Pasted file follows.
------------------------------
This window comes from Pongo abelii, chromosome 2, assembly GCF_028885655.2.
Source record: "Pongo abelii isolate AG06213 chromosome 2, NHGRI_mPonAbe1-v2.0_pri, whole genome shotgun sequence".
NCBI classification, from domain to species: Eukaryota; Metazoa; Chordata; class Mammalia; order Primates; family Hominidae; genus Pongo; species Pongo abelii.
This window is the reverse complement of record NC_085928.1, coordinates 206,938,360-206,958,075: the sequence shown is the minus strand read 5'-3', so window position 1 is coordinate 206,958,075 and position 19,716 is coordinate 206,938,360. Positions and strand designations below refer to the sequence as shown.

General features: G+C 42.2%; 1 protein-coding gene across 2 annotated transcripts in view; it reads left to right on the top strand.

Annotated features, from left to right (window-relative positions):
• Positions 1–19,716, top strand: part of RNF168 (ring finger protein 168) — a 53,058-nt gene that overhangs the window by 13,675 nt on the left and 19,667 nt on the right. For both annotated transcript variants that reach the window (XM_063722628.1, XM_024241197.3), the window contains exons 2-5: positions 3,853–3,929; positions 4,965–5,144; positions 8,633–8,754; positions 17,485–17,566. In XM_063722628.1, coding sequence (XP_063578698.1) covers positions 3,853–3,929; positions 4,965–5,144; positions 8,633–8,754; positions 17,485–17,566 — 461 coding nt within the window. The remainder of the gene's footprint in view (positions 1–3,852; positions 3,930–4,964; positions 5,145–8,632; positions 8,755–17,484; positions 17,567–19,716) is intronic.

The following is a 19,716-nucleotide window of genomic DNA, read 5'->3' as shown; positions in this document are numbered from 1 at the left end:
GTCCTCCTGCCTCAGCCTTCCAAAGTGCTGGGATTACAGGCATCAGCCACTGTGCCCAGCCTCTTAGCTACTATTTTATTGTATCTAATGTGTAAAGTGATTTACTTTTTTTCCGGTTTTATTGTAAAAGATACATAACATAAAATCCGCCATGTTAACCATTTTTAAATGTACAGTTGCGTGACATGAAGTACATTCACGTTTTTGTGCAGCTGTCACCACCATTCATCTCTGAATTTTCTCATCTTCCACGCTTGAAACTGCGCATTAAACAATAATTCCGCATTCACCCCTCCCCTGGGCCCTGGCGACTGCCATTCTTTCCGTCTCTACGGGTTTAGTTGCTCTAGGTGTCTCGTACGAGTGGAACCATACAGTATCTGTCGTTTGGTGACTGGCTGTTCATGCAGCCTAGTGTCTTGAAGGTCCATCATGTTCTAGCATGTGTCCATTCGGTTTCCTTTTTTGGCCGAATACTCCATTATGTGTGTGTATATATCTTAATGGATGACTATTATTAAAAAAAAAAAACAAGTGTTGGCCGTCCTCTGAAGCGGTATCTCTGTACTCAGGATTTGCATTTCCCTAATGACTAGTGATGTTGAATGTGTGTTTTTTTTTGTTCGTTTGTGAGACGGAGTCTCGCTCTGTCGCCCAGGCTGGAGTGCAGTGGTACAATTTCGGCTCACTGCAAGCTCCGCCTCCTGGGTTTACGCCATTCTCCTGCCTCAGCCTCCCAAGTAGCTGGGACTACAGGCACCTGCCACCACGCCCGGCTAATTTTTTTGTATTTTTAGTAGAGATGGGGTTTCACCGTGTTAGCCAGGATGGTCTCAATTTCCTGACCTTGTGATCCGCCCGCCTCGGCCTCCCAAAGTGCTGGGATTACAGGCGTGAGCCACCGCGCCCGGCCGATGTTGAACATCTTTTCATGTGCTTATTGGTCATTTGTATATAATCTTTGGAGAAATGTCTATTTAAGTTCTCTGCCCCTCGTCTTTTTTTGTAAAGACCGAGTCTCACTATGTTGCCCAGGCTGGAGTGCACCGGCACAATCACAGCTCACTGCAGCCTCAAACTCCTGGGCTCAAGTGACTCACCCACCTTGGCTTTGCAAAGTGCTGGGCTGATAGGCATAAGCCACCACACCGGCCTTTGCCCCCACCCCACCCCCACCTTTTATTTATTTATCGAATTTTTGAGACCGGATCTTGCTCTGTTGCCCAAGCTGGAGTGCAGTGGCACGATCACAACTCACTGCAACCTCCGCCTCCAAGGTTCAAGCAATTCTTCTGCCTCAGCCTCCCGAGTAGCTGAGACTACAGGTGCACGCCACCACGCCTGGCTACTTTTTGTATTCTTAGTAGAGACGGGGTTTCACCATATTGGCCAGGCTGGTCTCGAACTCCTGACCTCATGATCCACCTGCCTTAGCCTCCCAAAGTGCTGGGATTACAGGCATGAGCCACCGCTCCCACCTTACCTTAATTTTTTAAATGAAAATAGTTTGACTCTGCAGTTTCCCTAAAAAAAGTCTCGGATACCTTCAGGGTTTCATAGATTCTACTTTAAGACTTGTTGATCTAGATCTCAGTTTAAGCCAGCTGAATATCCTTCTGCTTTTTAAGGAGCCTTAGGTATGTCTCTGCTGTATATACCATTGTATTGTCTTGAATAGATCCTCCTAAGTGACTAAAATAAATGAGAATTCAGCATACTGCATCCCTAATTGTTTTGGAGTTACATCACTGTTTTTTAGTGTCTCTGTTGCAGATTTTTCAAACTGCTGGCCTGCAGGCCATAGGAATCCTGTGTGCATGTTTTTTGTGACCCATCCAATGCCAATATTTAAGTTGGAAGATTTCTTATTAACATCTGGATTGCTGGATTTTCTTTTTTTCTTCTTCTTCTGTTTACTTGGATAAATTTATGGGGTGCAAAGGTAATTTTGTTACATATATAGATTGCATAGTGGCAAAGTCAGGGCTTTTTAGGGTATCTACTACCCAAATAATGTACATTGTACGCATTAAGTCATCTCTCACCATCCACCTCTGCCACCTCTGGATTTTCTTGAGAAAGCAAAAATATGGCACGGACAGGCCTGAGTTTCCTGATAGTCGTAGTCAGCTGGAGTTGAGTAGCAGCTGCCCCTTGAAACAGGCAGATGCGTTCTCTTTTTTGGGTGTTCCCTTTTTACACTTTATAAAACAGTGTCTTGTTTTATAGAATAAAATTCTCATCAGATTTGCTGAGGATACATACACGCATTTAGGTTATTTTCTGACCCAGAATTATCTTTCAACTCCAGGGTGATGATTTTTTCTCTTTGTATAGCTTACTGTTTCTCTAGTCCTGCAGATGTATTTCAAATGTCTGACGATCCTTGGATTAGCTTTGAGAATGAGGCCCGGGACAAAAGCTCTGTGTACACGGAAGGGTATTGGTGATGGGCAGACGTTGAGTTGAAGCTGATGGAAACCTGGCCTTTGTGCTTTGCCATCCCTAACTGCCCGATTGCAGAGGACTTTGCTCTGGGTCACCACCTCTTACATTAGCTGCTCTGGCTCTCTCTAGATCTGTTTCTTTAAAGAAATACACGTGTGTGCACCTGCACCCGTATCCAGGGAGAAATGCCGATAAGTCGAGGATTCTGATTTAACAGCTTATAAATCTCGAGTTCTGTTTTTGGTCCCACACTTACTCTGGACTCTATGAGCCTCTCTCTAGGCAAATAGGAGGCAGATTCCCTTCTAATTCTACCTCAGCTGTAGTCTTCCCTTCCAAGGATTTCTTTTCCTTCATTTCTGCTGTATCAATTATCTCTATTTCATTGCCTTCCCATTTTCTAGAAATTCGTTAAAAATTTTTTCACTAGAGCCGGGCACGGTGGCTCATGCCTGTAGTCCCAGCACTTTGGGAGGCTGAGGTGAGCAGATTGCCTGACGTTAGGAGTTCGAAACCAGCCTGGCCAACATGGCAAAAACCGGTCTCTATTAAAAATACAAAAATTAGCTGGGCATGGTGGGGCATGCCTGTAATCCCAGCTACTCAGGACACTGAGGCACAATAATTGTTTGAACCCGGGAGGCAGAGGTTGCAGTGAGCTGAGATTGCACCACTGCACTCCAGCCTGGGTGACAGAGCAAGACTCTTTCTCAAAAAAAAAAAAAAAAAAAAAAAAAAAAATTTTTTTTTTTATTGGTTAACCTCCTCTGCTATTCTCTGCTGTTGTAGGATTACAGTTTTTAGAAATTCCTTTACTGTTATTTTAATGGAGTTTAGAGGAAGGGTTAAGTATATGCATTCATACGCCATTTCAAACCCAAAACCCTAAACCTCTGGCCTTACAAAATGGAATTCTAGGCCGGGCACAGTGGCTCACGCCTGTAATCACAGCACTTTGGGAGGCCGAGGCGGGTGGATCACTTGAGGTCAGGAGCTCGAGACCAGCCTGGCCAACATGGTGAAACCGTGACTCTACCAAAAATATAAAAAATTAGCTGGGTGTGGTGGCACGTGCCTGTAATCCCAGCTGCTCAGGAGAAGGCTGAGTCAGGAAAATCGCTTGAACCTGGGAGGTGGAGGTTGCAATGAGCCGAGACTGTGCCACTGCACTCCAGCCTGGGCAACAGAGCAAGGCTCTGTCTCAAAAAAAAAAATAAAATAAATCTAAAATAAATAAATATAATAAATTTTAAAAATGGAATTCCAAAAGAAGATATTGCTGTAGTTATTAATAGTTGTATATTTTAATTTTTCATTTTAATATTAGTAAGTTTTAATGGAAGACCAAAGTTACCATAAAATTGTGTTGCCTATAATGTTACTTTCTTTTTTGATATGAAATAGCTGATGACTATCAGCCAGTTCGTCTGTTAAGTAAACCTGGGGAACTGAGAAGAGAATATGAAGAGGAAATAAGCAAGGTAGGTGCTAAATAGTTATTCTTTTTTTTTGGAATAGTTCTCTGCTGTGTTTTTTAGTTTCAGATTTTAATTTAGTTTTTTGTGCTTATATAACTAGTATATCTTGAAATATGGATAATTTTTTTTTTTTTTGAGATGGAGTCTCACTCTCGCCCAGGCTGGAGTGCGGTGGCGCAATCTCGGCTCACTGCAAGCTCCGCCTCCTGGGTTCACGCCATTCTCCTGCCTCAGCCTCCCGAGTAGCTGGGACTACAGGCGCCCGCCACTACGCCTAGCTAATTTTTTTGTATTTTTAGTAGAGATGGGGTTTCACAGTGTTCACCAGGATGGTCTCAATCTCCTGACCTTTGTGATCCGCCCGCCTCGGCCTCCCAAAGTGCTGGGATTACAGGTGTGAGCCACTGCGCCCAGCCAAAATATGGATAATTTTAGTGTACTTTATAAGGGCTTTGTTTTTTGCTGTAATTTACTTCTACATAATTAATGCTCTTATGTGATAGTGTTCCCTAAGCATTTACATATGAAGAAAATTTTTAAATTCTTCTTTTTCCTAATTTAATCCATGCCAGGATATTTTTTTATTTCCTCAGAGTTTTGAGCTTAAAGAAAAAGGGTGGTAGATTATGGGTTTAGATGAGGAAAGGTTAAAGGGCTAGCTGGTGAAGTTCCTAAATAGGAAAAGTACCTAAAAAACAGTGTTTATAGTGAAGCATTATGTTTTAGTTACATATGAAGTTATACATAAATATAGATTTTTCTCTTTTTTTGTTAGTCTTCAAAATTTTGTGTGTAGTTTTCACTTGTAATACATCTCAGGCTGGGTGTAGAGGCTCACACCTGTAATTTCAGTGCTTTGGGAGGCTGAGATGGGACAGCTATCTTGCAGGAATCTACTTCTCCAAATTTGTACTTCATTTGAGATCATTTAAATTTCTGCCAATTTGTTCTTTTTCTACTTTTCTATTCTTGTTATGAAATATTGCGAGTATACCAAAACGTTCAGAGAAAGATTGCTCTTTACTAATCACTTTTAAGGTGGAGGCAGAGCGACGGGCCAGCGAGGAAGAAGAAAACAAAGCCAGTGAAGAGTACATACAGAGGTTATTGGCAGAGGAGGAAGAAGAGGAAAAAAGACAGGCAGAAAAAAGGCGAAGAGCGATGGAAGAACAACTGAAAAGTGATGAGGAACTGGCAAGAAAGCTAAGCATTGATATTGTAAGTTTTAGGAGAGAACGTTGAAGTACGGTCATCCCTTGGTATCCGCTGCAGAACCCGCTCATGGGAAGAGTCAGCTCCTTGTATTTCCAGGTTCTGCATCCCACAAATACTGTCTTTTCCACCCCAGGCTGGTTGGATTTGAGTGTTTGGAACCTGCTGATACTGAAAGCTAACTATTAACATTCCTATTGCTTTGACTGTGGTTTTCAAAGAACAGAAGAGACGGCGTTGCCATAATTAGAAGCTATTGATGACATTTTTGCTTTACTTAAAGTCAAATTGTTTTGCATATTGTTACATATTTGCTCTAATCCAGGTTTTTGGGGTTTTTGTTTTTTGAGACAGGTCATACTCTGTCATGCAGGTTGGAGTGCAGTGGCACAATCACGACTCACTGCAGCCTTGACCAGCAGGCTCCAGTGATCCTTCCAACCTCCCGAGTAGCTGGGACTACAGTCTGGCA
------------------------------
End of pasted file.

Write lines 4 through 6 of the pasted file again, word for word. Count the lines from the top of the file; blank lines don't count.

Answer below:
This window is the reverse complement of record NC_085928.1, coordinates 206,938,360-206,958,075: the sequence shown is the minus strand read 5'-3', so window position 1 is coordinate 206,958,075 and position 19,716 is coordinate 206,938,360. Positions and strand designations below refer to the sequence as shown.

General features: G+C 42.2%; 1 protein-coding gene across 2 annotated transcripts in view; it reads left to right on the top strand.

Annotated features, from left to right (window-relative positions):